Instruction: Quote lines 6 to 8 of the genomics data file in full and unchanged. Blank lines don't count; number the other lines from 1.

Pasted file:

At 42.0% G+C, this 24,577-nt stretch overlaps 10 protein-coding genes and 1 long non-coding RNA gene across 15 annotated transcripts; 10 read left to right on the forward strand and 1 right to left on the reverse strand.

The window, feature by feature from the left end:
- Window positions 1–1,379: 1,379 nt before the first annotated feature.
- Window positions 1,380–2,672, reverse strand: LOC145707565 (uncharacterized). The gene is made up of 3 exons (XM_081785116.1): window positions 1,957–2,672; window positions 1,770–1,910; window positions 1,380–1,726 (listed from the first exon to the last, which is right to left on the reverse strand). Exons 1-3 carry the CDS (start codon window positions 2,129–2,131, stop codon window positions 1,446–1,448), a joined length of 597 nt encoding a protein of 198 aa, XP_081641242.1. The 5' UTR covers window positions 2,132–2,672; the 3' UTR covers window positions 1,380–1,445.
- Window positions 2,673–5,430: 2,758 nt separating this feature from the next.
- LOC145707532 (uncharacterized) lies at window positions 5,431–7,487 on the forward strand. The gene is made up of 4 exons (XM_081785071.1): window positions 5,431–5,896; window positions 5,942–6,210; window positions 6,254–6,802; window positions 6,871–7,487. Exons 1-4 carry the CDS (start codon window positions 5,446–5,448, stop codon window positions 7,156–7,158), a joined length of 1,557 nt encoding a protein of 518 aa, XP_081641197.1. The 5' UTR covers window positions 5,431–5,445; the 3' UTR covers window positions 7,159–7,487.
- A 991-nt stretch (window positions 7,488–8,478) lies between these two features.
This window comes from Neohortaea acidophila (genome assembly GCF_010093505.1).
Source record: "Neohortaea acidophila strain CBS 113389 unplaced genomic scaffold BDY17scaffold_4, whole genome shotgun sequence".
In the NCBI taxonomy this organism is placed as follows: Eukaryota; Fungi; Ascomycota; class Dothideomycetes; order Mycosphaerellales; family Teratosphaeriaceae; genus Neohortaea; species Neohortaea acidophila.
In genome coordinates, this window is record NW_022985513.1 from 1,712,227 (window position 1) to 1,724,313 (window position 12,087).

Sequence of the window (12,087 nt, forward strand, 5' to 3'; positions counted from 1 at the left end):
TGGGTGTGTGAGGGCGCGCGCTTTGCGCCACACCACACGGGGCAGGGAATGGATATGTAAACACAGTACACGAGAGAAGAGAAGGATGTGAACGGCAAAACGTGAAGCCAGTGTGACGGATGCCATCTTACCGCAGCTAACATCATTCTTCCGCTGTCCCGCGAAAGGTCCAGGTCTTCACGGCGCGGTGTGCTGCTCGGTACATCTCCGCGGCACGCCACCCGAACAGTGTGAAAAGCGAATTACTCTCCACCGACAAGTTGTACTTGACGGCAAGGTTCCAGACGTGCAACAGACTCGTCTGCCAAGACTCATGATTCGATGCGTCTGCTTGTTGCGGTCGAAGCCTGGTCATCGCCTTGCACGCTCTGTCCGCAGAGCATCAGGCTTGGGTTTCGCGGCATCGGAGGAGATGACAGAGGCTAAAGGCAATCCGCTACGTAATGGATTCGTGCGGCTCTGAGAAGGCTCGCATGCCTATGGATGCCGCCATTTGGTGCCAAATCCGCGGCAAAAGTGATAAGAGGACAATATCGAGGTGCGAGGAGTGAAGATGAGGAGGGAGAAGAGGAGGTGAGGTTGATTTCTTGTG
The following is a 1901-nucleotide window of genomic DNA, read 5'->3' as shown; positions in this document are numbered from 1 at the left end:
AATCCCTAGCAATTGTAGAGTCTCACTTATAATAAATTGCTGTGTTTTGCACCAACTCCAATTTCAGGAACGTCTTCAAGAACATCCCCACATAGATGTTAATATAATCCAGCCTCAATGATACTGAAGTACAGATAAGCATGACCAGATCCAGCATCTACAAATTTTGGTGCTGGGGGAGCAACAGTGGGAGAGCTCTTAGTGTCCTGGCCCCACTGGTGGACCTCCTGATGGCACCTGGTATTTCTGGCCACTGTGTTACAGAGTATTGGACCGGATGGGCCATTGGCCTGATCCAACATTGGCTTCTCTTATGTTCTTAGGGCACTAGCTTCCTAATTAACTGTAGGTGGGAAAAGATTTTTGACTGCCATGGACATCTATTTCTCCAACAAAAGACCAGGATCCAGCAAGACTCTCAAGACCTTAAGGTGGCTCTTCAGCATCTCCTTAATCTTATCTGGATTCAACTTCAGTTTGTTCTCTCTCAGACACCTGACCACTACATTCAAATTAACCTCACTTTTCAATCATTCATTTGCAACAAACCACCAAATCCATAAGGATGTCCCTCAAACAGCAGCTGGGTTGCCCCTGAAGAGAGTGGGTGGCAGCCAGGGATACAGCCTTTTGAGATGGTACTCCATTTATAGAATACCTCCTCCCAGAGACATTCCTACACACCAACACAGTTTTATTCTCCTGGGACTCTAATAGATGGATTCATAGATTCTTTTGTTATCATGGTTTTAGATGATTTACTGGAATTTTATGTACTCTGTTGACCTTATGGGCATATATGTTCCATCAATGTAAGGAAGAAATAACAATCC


- LOC145707532 (uncharacterized) lies at window positions 5,431–7,487 on the forward strand. The gene is made up of 4 exons (XM_081785071.1): window positions 5,431–5,896; window positions 5,942–6,210; window positions 6,254–6,802; window positions 6,871–7,487. Exons 1-4 carry the CDS (start codon window positions 5,446–5,448, stop codon window positions 7,156–7,158), a joined length of 1,557 nt encoding a protein of 518 aa, XP_081641197.1. The 5' UTR covers window positions 5,431–5,445; the 3' UTR covers window positions 7,159–7,487.
- A 991-nt stretch (window positions 7,488–8,478) lies between these two features.
This window comes from Neohortaea acidophila (genome assembly GCF_010093505.1).